Monday, February 02, 2009

Lessons from HBO

On The Guardian's Organ Grinder blog, Greg Dyke looks at the reasons behind the success of American cable company HBO.
...probably [the] most important ingredient in HBO's success was the willingness to be hands off.

As Ed Burns, one of the creators of The Wire, describes it: "There's nobody blowing the whistle on the sidelines saying: 'Foul, you can't do that'. The creative process is allowed to go on uninterrupted." As a result, the best writers, producers, directors and actors all wanted to work for HBO.
The lessons for British TV are painfully obvious.
When it comes to creative risks, Tom Hooper, the British director of John Adams, sums it up when he says that British television no longer takes the risks it once did. "There is tremendous pressure to come up with more detective stories and hospital dramas."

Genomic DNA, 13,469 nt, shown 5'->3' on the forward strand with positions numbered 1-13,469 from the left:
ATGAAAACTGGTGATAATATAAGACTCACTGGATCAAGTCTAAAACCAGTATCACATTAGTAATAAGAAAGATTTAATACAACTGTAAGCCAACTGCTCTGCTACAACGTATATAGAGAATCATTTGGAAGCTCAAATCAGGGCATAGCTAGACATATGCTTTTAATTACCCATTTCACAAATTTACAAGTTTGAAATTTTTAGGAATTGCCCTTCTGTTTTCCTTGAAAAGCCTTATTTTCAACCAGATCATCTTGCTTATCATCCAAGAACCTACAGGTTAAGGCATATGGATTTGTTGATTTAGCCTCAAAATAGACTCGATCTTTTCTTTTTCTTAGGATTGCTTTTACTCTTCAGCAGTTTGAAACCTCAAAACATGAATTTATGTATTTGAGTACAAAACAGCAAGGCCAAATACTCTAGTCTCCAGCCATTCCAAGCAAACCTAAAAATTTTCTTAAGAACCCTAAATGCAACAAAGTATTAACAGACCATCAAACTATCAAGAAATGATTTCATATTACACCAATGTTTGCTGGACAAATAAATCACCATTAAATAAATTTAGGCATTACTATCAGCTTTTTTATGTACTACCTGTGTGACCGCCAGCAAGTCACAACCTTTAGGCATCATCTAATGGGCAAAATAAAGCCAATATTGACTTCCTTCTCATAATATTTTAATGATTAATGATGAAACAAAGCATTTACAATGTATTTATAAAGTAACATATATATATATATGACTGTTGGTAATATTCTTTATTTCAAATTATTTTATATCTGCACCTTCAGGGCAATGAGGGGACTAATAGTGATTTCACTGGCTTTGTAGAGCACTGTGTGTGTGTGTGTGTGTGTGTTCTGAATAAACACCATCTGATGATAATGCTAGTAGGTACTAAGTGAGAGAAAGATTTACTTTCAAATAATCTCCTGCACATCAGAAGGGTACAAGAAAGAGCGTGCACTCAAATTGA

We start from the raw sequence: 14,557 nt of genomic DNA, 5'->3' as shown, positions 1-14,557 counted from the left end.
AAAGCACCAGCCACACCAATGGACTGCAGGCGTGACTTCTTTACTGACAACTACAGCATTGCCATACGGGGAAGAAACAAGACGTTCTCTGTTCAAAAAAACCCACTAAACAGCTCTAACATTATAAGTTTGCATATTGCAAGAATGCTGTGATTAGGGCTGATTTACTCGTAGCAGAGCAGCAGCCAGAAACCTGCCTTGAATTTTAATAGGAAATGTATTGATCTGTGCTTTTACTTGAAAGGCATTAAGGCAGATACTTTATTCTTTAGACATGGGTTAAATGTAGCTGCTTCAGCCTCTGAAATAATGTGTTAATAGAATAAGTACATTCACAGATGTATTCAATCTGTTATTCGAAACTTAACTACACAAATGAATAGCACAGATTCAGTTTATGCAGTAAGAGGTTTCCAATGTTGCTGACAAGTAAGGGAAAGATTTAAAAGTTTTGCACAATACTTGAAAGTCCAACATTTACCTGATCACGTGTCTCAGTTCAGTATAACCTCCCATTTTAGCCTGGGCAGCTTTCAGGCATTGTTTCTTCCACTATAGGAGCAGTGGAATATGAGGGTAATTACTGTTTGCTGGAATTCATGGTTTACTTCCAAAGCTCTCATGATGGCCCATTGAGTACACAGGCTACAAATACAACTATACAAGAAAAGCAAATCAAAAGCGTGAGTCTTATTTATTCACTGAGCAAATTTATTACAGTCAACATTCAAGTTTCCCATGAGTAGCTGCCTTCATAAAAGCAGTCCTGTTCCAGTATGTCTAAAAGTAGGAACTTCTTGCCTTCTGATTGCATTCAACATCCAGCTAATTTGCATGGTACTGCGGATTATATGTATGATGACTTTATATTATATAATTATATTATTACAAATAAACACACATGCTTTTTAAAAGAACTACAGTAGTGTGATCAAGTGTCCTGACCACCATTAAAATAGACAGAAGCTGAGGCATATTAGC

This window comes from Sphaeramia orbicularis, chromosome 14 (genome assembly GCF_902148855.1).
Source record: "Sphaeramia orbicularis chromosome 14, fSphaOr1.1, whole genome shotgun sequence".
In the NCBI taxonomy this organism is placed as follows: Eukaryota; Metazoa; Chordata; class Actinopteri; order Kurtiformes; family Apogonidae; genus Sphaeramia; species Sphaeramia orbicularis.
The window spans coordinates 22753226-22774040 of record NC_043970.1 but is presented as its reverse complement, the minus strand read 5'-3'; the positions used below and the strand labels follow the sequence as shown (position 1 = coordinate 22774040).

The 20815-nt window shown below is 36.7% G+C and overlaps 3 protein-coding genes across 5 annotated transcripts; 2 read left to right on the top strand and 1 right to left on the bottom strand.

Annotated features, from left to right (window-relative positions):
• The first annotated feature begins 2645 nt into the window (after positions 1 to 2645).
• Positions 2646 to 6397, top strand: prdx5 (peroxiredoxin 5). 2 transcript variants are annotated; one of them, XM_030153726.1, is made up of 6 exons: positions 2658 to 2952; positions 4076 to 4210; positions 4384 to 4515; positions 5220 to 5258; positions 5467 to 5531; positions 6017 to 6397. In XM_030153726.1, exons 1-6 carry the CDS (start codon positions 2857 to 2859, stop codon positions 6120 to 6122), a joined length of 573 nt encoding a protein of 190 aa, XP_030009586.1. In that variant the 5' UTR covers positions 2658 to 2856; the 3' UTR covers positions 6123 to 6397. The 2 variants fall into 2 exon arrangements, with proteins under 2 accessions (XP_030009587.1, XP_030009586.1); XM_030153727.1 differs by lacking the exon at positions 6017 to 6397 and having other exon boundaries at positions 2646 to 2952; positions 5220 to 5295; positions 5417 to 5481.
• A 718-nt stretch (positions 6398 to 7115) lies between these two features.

And as for the willingness of British television executives to let go and allow creatives to get on with their job without interference, I fear that we've moved in the opposite direction since I first came into television. While there are one or two notable exceptions, there are now just too many people working for broadcasters in Britain who think it's not only their job but their innate right to interfere with the end product.

What this means, ironically, is that while HBO has been placing more and more trust in the programme maker and getting spectacular results, British television has gone the other way.
Greg Dyke presents a film about HBO on The Culture Show to be shown on BBC Two tomorrow night (3rd Feb) and then available on BBC iPlayer.

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